Process 800 further includes displaying the Pvalue to a user and displaying alarms or warnings based on the Pvalue if necessary (step 816). The Pvalue is representative of the likelihood of a change in the static factors of the building (e.g., a Pvalue near zero indicated that a change may have occurred). Step 816 includes using the Pvalue to generate an alarm or warning representative of the likelihood of the change. Step 816 may also or alternatively include providing the Pvalue to another system component or automated process (e.g., recalculating the baseline model with knowledge of the changed static factor likelihood). The energy cost or savings is determined if a change occurred (step 818). An adjustment to account for the change in static factors is also determined (step 820). Steps 818820 may include estimations of energy cost or savings (e.g., based on the changed static factors and/or updated model) and adjustments based on the Pvalue.

Referring now to FIG. 9A, a flow chart of a process 900 for detecting changes in static factors of a baseline model during a reporting period (as opposed to during a baseline period as described above with reference to FIGS. 8AB) is shown, according to an exemplary embodiment. The reporting period may last as long as twenty years or more and several changes in static factors may occur over the time frame. Process 900 may be used once enough data is collected by the building management system, and after enough data is collected, old data may be discarded from process 900 as new data continues to be collected.

Process 900 includes calculating a critical value for the test statistic at a given alpha value (step 902). The alpha value can be supplied by the user or obtained from the standards of the contract and may vary from building to building or building type to building type. According to one embodiment, step 902 includes using a Monte Carlo cumulative probability distribution inversion to calculate the critical value. An exemplary method and use of such an inversion to find the critical value is shown in greater detail in FIG. 12. The samples used in the inversion may be performed using the actual data points (formed by simulating a linear model and calculating Z_{Δβ}) or may be simulated from a multivariable normal distribution.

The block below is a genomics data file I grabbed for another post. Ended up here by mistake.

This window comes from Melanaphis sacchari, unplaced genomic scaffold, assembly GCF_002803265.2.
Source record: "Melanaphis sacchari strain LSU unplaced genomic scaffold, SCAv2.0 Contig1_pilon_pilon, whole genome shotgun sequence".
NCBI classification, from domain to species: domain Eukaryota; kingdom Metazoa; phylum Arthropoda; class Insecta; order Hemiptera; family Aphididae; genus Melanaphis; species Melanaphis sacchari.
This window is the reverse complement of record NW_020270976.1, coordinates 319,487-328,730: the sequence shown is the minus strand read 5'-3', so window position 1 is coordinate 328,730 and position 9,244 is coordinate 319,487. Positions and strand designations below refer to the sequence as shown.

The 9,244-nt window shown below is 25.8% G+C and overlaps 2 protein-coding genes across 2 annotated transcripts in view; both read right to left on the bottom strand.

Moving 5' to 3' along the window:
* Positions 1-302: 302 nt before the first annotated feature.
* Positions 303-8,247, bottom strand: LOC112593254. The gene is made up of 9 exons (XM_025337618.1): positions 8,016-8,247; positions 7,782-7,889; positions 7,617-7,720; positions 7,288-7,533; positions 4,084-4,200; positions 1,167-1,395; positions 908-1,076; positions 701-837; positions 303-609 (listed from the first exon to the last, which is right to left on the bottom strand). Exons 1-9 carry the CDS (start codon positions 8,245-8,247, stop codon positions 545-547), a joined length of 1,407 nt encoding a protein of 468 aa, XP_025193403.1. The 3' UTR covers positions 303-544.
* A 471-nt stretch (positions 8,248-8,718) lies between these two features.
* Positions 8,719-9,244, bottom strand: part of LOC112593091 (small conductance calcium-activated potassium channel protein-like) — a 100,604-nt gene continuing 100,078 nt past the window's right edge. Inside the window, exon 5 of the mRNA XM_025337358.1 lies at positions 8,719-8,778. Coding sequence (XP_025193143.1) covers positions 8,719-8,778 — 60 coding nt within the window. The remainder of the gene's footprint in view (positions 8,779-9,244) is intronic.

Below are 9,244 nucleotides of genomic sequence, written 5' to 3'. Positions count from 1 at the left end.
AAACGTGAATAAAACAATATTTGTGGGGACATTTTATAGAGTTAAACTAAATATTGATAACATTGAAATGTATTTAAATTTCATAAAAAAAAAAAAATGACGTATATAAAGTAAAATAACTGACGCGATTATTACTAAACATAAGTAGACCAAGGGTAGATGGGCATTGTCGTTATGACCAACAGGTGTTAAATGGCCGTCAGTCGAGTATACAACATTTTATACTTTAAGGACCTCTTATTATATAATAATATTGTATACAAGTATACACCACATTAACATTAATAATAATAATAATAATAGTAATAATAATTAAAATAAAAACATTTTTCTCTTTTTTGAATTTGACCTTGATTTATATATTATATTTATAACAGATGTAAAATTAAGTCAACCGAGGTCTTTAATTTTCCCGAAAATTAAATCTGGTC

Process 900 further includes aligning the two data windows with the last change (step 904). Step 904 includes receiving new data and sliding the data in the two windows. Data for the building during the reporting period is collected until two data windows are filled (step 906). In an exemplary embodiment, a window may not be considered full until a minimum amount of time has elapsed (e.g., one month, one year, etc.). The data in each window is then shifted forward (step 908) (e.g., as described in process 950 of FIG. 9B) and a normalized test statistic for the two data windows is calculated (step 910). Step 910 may include, for example, calculating coefficients for the two data windows and determining the difference in the coefficients as described in process 700 of FIG. 7.

Process 900 further includes determining whether the test statistic calculated in step 910 is greater than the critical value determined in step 902 (step 912). If the test statistic is greater than the critical value, the user may be alerted to a change in static factors or an indication of the change in static factors may be communicated (step 914) to another module of the building management system (e.g., a reporting module, a logging module, a module for automatically initiating recalculation of the energy model, etc.) and an energy cost or savings is determined (step 916). An adjustment to account for the change is determined as well (step 918). After the change or adjustment has completed, building response and predictor variables may be collected again until the initial windows are filled again. In other words, process 900 may repeat accordingly to continuously evaluate static factor changes in the utilized baseline model.